Ken DeShaies: U.S. health insurance a broken system
T. R. Reid has done what many of us wish we had the time and money to do – investigate the health care systems in many of the industrialized nations. The book is full of statistics and charts and is well researched – by actually visiting each of the countries. The one thing that makes the U.S. so different from every other developed nation is that we have not considered it a moral obligation to provide health care to every citizen. We spend anywhere from 40 percent more to three times what all the other countries pay for health care. In 2005 numbers, we spend 17 percent of our GDP on health care, France spends 11 percent, the U.K. and Japan are at 8 percent and Taiwan is at 6 percent.
We rate lowest or near lowest among developed nations in every measure of quality, yet leave a significant portion of our population uncovered. We are the only nation that has decided that the provision of health care should be a profit-making endeavor. We are the only nation that allows its citizens to get into financial trouble, and even bankruptcy, over health care costs. And we are the only one that seriously rations health care delivery – it’s done primarily via insurance company denial of claims and of coverage. For medications, we pay anywhere from twice to 10 times what other countries pay for the same pill made in the same factory.
Only a couple of the countries operate health care delivery as a socialist system – the U.K. and Canada, for example. Most are hybrids or privatized systems. In France, there are dozens of insurance companies (everyone has to have insurance coverage – the government covers premiums for the poor), and all doctors, clinics, hospitals are privately owned and operated. The government simply sets the premiums and the reimbursement levels for all procedures. And the ways they save money (read, keep costs under control) are innovative and effective. In Japan, for example, doctors went to companies that make MRI scanners and got them to develop scanners that cost one-tenth of what we pay in this country. The scanners just don’t have all the bells and whistles a full-featured scanner has. In France, doctors do not have administrative assistants or records rooms. Every citizen carries a health card, called the Vital Card, that has every visit, every procedure, every pill and medication that you’ve ever had. When you visit the doctor, they simply swipe the card through a reader and voila, your health history is at hand. A study by the Bank of America concluded that if we could get our spending down to the French level, we’d save over $600 billion a year – enough to cover every citizen in this country.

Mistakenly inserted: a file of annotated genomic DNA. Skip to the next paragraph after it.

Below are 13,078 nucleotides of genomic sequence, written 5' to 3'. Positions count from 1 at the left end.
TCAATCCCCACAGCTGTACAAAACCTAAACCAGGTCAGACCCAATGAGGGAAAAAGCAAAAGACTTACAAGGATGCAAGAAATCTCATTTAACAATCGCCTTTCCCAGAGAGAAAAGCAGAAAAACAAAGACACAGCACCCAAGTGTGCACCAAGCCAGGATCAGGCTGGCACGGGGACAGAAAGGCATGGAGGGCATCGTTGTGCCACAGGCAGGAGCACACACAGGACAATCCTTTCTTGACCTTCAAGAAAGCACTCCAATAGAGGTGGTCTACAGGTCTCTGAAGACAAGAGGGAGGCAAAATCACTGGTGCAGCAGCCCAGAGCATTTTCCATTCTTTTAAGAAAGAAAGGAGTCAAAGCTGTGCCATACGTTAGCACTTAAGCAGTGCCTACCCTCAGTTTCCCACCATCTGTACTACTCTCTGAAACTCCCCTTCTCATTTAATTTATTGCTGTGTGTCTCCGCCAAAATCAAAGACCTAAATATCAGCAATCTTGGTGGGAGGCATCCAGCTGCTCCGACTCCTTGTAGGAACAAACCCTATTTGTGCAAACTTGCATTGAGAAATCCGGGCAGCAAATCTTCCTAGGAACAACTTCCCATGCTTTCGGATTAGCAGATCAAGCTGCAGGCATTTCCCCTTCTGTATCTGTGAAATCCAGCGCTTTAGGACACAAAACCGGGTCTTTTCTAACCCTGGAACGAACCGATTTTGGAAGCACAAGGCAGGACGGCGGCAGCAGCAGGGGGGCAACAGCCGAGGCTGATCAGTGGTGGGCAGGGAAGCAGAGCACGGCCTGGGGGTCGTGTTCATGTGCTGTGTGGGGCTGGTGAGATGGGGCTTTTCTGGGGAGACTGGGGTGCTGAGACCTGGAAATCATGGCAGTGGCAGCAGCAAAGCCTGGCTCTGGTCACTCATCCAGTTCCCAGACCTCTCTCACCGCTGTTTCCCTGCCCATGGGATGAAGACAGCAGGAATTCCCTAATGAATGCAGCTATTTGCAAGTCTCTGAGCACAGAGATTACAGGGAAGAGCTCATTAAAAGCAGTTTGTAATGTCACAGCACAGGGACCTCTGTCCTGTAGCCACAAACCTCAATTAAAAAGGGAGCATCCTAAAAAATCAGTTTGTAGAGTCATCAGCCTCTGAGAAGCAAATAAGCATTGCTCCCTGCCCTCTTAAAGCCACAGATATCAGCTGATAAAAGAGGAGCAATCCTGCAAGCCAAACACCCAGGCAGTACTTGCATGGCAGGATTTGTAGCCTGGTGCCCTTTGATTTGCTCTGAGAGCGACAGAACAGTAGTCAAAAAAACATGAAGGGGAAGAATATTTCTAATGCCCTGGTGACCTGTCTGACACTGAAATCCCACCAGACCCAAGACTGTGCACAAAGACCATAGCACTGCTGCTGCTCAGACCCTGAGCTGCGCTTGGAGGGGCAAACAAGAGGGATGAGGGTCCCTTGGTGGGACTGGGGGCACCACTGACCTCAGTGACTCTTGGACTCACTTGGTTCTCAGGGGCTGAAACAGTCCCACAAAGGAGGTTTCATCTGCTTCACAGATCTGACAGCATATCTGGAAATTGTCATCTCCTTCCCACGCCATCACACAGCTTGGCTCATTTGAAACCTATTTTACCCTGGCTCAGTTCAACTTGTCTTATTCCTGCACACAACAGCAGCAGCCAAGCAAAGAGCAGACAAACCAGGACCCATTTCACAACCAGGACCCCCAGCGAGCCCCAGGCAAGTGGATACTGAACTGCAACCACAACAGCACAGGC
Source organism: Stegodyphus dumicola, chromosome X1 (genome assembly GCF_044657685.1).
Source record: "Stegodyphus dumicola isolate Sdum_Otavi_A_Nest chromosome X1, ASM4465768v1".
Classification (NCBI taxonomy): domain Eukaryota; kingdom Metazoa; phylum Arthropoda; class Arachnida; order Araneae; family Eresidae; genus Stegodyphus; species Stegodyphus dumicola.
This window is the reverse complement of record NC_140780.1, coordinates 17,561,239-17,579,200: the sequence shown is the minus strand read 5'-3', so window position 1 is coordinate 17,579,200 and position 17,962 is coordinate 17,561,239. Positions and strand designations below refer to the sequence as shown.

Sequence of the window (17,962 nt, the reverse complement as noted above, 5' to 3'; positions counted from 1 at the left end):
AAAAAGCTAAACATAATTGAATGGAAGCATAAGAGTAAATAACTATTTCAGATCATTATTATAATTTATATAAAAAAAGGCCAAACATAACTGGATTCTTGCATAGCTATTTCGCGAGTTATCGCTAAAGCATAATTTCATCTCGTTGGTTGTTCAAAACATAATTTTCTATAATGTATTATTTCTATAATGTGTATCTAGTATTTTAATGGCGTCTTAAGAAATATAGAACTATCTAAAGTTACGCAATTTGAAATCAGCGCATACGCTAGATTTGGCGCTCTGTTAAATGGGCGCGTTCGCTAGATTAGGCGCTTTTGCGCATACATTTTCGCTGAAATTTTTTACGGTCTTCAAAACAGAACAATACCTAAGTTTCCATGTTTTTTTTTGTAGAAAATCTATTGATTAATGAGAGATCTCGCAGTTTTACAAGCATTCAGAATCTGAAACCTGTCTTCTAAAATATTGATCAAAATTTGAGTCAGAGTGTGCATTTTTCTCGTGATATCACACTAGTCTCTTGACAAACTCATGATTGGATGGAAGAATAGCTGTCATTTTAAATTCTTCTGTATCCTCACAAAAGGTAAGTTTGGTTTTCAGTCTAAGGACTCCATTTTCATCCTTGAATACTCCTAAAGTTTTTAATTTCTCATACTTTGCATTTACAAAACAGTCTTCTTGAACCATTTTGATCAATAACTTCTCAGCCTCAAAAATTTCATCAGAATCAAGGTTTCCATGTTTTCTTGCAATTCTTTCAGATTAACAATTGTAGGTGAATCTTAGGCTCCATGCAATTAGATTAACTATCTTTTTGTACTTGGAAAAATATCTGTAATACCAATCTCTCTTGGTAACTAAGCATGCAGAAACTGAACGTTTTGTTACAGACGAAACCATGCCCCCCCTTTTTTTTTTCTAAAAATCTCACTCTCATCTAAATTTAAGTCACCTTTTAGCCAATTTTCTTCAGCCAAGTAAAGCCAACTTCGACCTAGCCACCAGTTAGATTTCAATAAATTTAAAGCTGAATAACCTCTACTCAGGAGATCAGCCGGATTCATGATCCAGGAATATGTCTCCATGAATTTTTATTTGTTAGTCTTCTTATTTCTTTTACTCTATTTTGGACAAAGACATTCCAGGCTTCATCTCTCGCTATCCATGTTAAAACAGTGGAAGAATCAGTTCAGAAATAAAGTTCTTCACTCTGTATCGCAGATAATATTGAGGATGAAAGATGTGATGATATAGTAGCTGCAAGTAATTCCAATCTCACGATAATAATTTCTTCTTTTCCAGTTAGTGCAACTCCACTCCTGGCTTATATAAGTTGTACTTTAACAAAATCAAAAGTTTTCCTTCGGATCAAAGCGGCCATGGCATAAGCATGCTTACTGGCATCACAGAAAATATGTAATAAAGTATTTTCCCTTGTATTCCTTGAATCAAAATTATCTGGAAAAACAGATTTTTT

Other countries are smart enough to also look at long-term savings. Our insurance companies consider preventive care a cost they can avoid, so most of our preventive care is government sanctioned (think smoking warnings and education). Other countries recognize the value of keeping people healthy and encouraging healthy lifestyles. They spend significant amounts to insure that you have regular physicals, that you are coached about healthy living, and understand that the savings in the future will pay the cost of preventive care many times over.
For those who feel malpractice insurance is one of our highest costs, it should be noted that doctors in other countries are rarely sued, that in fact they never expect to be sued, and the cost of such insurance in every other developed country is but a tiny fraction of what it is in the U.S.
U.S. insurance companies are happy to take your premiums as long as you don’t need the coverage. But they will spend tons of money to deny your claim or terminate your coverage when you need them most. It’s a shell game where only they know the rules. You are, in every case, the mark. They initially deny about 30 percent of all claims. Americans under 65 cannot get health coverage that is permanent.
The GAO has estimated that if we could get the administrative costs under control (down from the 20 percent margin enjoyed by private insurance companies to the less than 4 percent that it costs Medicare) the savings would pay for health care for all. And that is the truth that politicians don’t want you to hear, or understand or believe.
Get this book. It will be one of the most important you’ve ever read.
Ken Deshaies lives in Silverthorne.
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